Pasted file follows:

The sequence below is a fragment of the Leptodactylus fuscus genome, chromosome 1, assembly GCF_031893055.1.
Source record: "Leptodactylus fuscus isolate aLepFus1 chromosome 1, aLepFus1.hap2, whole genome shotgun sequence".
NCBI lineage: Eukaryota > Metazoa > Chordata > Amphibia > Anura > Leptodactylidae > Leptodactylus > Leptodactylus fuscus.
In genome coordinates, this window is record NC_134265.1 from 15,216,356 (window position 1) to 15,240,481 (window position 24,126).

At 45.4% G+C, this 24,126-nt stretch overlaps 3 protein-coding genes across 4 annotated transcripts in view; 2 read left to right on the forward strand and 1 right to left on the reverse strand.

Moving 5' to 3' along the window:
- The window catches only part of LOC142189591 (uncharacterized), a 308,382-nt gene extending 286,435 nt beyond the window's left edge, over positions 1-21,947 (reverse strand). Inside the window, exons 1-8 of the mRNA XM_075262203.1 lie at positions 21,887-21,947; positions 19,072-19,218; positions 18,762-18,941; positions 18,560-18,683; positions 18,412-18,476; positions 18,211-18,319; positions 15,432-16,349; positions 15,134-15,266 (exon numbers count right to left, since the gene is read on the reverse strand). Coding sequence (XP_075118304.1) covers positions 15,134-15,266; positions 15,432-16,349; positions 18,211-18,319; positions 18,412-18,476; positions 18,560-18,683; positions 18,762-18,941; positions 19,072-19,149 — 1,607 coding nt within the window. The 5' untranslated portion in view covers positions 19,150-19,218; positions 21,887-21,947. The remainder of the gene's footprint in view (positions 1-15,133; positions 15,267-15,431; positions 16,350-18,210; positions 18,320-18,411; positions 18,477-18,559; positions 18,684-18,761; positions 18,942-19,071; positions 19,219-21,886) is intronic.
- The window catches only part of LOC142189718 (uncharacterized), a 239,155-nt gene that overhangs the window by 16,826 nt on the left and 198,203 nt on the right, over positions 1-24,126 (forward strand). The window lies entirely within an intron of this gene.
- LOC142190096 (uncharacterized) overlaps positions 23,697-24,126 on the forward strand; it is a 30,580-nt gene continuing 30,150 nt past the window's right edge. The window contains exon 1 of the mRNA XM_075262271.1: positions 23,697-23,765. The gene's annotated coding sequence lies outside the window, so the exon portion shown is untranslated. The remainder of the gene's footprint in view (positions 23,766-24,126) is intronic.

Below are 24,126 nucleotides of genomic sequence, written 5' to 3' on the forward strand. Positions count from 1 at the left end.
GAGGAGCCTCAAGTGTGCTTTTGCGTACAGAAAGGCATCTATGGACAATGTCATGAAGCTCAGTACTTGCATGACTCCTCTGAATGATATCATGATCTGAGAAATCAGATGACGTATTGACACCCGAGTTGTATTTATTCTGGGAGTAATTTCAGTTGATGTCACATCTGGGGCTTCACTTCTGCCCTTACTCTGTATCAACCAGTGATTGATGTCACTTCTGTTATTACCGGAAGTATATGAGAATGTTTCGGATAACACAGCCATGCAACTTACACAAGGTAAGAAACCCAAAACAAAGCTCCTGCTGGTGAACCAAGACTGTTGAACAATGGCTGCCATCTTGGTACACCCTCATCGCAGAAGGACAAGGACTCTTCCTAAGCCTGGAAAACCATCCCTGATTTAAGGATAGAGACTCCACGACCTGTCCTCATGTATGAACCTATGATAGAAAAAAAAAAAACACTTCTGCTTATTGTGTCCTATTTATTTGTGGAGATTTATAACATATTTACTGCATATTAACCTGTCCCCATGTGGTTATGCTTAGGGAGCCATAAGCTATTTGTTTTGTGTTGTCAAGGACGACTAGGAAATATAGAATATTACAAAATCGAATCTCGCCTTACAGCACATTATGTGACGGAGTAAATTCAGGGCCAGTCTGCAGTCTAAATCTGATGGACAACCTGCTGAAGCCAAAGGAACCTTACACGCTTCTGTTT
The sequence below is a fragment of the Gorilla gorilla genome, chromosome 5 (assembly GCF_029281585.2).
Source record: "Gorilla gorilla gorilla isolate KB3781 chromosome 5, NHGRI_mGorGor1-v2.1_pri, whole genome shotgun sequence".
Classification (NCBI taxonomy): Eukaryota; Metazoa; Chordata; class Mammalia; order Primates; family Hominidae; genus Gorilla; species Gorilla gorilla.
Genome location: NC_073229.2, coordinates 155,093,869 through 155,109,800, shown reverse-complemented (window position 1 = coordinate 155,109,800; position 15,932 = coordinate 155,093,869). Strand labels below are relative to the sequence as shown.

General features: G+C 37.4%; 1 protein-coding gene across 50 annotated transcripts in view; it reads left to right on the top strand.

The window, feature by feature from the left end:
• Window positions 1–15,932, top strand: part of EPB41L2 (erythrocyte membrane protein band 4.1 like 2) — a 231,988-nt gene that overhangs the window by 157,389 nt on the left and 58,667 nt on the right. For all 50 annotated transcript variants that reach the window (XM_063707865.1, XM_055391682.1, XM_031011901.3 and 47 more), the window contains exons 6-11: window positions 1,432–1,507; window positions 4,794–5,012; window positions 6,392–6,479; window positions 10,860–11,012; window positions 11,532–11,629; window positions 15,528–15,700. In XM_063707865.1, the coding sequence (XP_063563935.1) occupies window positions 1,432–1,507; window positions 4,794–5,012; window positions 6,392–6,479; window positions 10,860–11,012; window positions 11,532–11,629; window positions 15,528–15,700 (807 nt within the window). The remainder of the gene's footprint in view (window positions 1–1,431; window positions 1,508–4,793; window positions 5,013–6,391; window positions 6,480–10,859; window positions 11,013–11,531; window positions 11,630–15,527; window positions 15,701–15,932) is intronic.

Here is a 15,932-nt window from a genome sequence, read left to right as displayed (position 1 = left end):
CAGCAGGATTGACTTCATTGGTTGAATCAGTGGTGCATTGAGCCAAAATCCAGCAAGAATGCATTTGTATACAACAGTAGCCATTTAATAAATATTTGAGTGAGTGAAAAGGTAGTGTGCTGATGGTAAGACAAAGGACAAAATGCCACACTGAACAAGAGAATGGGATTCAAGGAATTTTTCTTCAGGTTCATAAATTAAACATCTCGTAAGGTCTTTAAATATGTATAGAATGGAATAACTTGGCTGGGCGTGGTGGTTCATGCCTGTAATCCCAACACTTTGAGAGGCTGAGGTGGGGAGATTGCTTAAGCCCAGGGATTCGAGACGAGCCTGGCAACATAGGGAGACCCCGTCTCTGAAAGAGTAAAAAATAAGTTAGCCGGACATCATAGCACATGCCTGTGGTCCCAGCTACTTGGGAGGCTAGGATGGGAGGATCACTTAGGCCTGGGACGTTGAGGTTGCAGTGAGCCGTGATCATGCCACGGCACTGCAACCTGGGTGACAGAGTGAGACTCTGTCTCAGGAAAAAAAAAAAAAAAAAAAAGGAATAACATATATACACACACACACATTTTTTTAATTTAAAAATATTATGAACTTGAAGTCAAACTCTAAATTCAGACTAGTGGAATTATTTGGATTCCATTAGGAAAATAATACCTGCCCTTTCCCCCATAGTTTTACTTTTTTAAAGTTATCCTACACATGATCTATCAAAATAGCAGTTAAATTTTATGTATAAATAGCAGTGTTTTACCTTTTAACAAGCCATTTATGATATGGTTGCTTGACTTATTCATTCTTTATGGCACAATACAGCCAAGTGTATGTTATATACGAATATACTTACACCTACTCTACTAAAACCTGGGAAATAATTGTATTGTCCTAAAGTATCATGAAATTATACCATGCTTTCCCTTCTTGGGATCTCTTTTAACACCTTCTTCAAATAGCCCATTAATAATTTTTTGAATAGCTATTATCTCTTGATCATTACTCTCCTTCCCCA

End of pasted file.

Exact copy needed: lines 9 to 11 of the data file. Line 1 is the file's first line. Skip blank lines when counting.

- LOC142190096 (uncharacterized) overlaps positions 23,697-24,126 on the forward strand; it is a 30,580-nt gene continuing 30,150 nt past the window's right edge. The window contains exon 1 of the mRNA XM_075262271.1: positions 23,697-23,765. The gene's annotated coding sequence lies outside the window, so the exon portion shown is untranslated. The remainder of the gene's footprint in view (positions 23,766-24,126) is intronic.

Below are 24,126 nucleotides of genomic sequence, written 5' to 3' on the forward strand. Positions count from 1 at the left end.
GAGGAGCCTCAAGTGTGCTTTTGCGTACAGAAAGGCATCTATGGACAATGTCATGAAGCTCAGTACTTGCATGACTCCTCTGAATGATATCATGATCTGAGAAATCAGATGACGTATTGACACCCGAGTTGTATTTATTCTGGGAGTAATTTCAGTTGATGTCACATCTGGGGCTTCACTTCTGCCCTTACTCTGTATCAACCAGTGATTGATGTCACTTCTGTTATTACCGGAAGTATATGAGAATGTTTCGGATAACACAGCCATGCAACTTACACAAGGTAAGAAACCCAAAACAAAGCTCCTGCTGGTGAACCAAGACTGTTGAACAATGGCTGCCATCTTGGTACACCCTCATCGCAGAAGGACAAGGACTCTTCCTAAGCCTGGAAAACCATCCCTGATTTAAGGATAGAGACTCCACGACCTGTCCTCATGTATGAACCTATGATAGAAAAAAAAAAAACACTTCTGCTTATTGTGTCCTATTTATTTGTGGAGATTTATAACATATTTACTGCATATTAACCTGTCCCCATGTGGTTATGCTTAGGGAGCCATAAGCTATTTGTTTTGTGTTGTCAAGGACGACTAGGAAATATAGAATATTACAAAATCGAATCTCGCCTTACAGCACATTATGTGACGGAGTAAATTCAGGGCCAGTCTGCAGTCTAAATCTGATGGACAACCTGCTGAAGCCAAAGGAACCTTACACGCTTCTGTTT